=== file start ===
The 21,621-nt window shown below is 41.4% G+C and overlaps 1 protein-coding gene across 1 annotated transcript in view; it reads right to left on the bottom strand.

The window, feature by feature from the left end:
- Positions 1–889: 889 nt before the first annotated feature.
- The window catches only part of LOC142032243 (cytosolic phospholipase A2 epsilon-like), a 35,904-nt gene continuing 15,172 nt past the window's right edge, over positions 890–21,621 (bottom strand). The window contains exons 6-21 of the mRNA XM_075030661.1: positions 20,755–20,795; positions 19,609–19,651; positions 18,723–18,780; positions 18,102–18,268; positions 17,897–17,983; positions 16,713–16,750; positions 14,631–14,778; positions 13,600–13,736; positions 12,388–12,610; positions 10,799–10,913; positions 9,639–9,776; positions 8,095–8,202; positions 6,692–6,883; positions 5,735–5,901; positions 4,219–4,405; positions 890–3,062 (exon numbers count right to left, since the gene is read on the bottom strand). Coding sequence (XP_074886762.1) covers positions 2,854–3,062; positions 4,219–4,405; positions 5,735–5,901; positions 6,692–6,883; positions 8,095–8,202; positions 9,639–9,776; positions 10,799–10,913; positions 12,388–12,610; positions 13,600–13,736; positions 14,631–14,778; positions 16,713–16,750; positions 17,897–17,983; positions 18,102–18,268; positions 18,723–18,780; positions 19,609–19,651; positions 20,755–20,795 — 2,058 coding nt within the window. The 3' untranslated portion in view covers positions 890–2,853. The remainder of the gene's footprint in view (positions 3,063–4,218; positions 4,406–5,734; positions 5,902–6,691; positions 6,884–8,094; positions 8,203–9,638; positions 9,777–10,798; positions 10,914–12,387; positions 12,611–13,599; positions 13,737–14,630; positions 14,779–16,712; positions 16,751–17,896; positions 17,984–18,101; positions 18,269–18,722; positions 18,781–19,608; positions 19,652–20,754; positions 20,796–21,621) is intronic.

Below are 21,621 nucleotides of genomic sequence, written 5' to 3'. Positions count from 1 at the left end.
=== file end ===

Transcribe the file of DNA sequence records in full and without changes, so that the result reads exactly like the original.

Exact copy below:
The 21,621-nt window shown below is 41.4% G+C and overlaps 1 protein-coding gene across 1 annotated transcript in view; it reads right to left on the bottom strand.

The window, feature by feature from the left end:
- Positions 1–889: 889 nt before the first annotated feature.
- The window catches only part of LOC142032243 (cytosolic phospholipase A2 epsilon-like), a 35,904-nt gene continuing 15,172 nt past the window's right edge, over positions 890–21,621 (bottom strand). The window contains exons 6-21 of the mRNA XM_075030661.1: positions 20,755–20,795; positions 19,609–19,651; positions 18,723–18,780; positions 18,102–18,268; positions 17,897–17,983; positions 16,713–16,750; positions 14,631–14,778; positions 13,600–13,736; positions 12,388–12,610; positions 10,799–10,913; positions 9,639–9,776; positions 8,095–8,202; positions 6,692–6,883; positions 5,735–5,901; positions 4,219–4,405; positions 890–3,062 (exon numbers count right to left, since the gene is read on the bottom strand). Coding sequence (XP_074886762.1) covers positions 2,854–3,062; positions 4,219–4,405; positions 5,735–5,901; positions 6,692–6,883; positions 8,095–8,202; positions 9,639–9,776; positions 10,799–10,913; positions 12,388–12,610; positions 13,600–13,736; positions 14,631–14,778; positions 16,713–16,750; positions 17,897–17,983; positions 18,102–18,268; positions 18,723–18,780; positions 19,609–19,651; positions 20,755–20,795 — 2,058 coding nt within the window. The 3' untranslated portion in view covers positions 890–2,853. The remainder of the gene's footprint in view (positions 3,063–4,218; positions 4,406–5,734; positions 5,902–6,691; positions 6,884–8,094; positions 8,203–9,638; positions 9,777–10,798; positions 10,914–12,387; positions 12,611–13,599; positions 13,737–14,630; positions 14,779–16,712; positions 16,751–17,896; positions 17,984–18,101; positions 18,269–18,722; positions 18,781–19,608; positions 19,652–20,754; positions 20,796–21,621) is intronic.

Below are 21,621 nucleotides of genomic sequence, written 5' to 3'. Positions count from 1 at the left end.